DeM Banter: What could possibly go wrong? The US has set a very interesting precedent…interesting times.
Wall Street Journal (wsj.com)
August 13, 2013
Drone makers from across the globe converged on Washington Tuesday to seek out new frontiers for the controversial technology.
With more than 28 states considering restrictions on use of the unmanned aircraft in their skies, manufacturers are looking to redefine the image of drones – now best known for lethal strikes in Pakistan and Yemen — and expand the market. Drone makers, who prefer the term “unmanned aerial vehicles,” envision using them for a broad array of services, from combating forest fires to delivering pizzas.
The three-day event at the Walter E. Washington Convention Center was organized by the Association for Unmanned Vehicle Systems International, a Virginia-based advocacy group.
“Often there is fear of the unknown, so job No. 1 is educating people about what is possible,” said Ellen Lord, president of Textron Systems, a Rhode Island-based defense contractor that makes surveillance drones for the U.S. and other countries. “I think there will be a lot of emotion and debate. However, I think that the utility that these systems provide is significant.”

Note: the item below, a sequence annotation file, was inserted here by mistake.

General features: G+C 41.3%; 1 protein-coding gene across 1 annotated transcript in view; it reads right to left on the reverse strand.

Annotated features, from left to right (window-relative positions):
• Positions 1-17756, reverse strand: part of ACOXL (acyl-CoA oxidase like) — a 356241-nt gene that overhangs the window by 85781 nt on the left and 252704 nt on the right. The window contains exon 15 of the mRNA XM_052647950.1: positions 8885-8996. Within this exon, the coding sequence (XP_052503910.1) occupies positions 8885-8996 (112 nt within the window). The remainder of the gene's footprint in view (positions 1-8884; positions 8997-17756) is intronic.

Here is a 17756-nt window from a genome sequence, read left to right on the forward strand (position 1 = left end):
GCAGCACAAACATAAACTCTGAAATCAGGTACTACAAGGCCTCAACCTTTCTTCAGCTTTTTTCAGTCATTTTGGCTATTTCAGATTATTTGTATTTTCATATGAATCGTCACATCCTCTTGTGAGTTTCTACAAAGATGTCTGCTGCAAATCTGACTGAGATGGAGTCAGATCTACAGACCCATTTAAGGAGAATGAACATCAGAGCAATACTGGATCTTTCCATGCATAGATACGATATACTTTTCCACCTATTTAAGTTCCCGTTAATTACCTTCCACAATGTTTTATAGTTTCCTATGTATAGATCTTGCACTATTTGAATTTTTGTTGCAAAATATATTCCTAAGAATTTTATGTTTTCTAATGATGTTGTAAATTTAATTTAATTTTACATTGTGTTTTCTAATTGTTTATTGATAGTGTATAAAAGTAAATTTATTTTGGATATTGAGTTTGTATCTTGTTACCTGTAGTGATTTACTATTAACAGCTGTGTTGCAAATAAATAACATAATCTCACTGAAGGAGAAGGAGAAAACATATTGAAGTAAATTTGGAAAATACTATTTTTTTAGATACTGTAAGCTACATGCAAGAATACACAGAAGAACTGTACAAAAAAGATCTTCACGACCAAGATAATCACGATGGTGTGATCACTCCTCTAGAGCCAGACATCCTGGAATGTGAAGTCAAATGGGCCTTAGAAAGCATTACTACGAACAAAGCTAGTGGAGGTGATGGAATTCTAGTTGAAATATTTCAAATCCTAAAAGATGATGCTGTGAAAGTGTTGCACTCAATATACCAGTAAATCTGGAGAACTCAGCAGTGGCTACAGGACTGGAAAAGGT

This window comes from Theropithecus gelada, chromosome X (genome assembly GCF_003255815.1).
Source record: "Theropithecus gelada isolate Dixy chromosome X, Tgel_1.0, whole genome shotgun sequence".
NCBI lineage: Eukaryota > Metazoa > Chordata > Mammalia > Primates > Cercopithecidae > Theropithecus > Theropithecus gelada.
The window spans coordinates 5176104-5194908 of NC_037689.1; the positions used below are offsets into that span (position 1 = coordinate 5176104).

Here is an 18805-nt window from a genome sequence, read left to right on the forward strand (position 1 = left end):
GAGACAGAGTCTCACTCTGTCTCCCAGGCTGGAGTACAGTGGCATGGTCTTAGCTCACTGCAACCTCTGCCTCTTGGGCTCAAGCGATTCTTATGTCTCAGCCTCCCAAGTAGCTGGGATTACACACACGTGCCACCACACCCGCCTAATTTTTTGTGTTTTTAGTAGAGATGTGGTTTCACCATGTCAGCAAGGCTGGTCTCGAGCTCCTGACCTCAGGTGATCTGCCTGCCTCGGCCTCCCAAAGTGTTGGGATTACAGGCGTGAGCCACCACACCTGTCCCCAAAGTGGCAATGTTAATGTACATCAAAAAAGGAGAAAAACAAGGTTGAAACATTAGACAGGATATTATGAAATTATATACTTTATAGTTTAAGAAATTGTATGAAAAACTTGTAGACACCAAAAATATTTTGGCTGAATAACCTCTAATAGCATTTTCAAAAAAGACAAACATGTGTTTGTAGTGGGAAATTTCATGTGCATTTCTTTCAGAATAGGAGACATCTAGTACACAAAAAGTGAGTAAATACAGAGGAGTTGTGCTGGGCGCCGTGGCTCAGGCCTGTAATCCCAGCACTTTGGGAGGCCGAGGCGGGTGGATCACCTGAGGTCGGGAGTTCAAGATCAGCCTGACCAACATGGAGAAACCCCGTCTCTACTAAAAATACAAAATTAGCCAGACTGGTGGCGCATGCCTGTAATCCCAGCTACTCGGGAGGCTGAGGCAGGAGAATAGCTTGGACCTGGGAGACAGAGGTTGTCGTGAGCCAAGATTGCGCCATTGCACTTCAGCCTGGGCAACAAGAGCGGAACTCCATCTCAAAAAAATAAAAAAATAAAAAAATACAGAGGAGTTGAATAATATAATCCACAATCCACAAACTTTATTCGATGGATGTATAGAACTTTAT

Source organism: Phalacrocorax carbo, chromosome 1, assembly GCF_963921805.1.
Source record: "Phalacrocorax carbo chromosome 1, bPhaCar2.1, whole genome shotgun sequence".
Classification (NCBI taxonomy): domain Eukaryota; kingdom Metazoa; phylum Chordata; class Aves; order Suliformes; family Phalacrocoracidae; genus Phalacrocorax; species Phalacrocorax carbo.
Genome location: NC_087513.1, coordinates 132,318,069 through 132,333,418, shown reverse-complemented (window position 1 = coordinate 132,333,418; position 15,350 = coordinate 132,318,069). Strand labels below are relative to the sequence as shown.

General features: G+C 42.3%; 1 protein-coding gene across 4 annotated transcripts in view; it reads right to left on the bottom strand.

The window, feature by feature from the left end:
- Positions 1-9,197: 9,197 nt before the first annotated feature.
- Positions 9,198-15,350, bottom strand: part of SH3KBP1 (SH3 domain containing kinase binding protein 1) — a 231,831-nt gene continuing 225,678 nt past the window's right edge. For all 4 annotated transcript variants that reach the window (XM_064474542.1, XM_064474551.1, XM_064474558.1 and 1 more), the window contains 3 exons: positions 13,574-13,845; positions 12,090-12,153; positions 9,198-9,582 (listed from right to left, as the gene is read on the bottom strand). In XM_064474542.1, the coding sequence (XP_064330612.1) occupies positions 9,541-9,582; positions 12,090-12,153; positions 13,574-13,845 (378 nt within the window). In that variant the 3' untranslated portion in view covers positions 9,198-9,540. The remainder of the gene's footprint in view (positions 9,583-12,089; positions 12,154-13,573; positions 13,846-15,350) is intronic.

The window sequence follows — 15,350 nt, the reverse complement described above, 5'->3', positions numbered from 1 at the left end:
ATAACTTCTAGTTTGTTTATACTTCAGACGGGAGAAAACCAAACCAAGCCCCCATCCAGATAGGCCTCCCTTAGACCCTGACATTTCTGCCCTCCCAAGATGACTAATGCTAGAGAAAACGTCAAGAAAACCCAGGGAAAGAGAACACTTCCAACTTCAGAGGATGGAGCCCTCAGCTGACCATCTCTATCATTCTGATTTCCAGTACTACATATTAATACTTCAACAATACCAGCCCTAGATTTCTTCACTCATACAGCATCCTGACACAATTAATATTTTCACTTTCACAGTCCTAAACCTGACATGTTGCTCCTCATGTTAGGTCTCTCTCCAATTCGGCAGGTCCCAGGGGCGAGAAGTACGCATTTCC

Drone sales are expected to grow exponentially as more countries embrace their use. International spending could double from $5.2 billion a year to $11.6 billion over the next decade and top $89 billion by 2023, according to a recent survey by the Teal Group, a Virginia-based defense research firm.
Peter Singer, director of the Center for 21st Century Security and Intelligence at the Brookings Institution, said the potential benefits of the industry suffer from its “inadvertent branding” by U.S. drone strikes overseas that have killed scores of civilians and targeted a radical American Muslim cleric living in Yemen.
“The one part that was supposed to be covert is the part that is shaping the public perception the most – and that’s a major challenge for the industry,” he said.
Still, more nations want to add drones to their arsenals. Last week, Israel reportedly used a drone to target suspected militants in Egypt’s Sinai Desert. Israel is a major exporter of drones and, by year’s end, the Middle East nation is expected to surpass the U.S. in international drone sales, according to HIS Jane’s Aerospace and Defense.
The industry’s challenge to expand beyond defense was evident Tuesday as more than a dozen demonstrators gathered outside convention center and one activist unfurled a “Stop Killer Drones” banner during a press conference by a U.S. Army general.
Medea Benjamin, co-founder of the Codepink protest movement, said the positive uses of drones can’t mask their more dominant military role.
“As much as they talk about tracking endangered species, search and rescue missions or exploring caves, this industry is driven by war,” said Ms. Benjamin, who wore a pink Predator drone costume.